Instructional demand and pretesting in the assessment of social anxiety

Michael G. Dow, W. Edward Craighead, Thomas D. Borkovec

Research output: Contribution to journalArticlepeer-review

2 Scopus citations


A Solomon Four-Group design was used to investigate the effects of pretesting, instructional demand, and their possible interaction on the overt behavior and self-report of socially anxious males. One-half of the subjects were assessed in a low-demand pretest social interaction task. All subjects participated in a posttest social interaction 1 week later where high- and low-demand instructions were crossed with the pretest-no pretest factor. Posttest data indicated that there were no significant instructional demand, testing, or interaction effects. This study does not support the hypothesis of pretest sensitization as a way to reconcile the conflicting results of previous research. The present data are consistent with the claims that social anxiety is not easily influenced by instructional demand effects.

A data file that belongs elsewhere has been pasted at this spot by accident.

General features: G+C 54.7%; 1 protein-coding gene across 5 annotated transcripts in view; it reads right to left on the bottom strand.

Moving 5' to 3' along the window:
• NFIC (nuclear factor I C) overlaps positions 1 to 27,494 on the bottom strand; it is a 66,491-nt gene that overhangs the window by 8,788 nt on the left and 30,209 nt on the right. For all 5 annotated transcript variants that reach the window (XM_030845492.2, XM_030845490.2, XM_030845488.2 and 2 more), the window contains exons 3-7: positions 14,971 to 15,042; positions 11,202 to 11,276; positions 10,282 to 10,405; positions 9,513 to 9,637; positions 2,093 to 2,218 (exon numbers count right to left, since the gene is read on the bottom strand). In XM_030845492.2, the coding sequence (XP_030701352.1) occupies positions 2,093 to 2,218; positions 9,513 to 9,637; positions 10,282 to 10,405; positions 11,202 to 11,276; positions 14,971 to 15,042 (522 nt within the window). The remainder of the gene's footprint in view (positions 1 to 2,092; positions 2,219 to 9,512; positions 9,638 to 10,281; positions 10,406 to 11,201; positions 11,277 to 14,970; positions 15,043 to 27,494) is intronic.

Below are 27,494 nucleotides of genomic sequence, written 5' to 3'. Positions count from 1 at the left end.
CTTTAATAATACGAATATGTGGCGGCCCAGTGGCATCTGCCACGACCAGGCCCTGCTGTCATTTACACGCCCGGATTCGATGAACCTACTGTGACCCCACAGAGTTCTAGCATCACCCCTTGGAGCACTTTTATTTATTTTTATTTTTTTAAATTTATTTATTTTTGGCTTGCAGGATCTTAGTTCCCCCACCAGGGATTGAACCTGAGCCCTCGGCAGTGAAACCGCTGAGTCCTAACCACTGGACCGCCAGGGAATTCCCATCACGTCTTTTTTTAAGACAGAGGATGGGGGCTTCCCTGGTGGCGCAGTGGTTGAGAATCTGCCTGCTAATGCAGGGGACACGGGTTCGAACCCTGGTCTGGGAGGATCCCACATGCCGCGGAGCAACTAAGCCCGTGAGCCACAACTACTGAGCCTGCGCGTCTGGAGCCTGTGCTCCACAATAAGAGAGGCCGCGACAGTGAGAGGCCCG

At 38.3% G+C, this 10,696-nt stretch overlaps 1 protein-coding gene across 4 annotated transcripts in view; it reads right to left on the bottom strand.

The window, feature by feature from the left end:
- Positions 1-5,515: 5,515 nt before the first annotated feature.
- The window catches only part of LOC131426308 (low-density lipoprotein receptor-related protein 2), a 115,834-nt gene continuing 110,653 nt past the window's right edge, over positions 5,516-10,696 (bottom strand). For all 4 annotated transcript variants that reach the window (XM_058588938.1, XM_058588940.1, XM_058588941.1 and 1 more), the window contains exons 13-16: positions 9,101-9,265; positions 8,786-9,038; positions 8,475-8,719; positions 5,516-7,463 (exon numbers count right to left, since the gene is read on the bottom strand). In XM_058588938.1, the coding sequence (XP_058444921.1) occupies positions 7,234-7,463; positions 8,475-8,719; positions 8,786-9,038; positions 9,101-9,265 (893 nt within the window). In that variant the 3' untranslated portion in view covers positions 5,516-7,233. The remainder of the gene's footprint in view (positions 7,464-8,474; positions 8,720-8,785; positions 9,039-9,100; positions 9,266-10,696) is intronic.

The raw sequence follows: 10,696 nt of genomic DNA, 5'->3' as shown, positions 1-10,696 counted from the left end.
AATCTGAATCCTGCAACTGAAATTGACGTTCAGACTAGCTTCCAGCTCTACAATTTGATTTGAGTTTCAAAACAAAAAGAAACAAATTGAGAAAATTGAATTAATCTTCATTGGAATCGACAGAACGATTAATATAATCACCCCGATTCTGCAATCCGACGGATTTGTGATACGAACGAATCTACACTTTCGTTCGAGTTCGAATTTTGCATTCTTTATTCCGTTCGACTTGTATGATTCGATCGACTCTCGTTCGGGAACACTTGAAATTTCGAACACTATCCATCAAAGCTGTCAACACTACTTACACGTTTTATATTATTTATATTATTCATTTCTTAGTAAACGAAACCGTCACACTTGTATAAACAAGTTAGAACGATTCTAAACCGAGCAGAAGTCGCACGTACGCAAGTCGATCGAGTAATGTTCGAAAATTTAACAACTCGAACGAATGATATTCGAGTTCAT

Original languageEnglish (US)
Pages (from-to)326-332
Number of pages7
JournalBehavior Therapy
Issue number2
StatePublished - Mar 1983

All Science Journal Classification (ASJC) codes

  • Clinical Psychology


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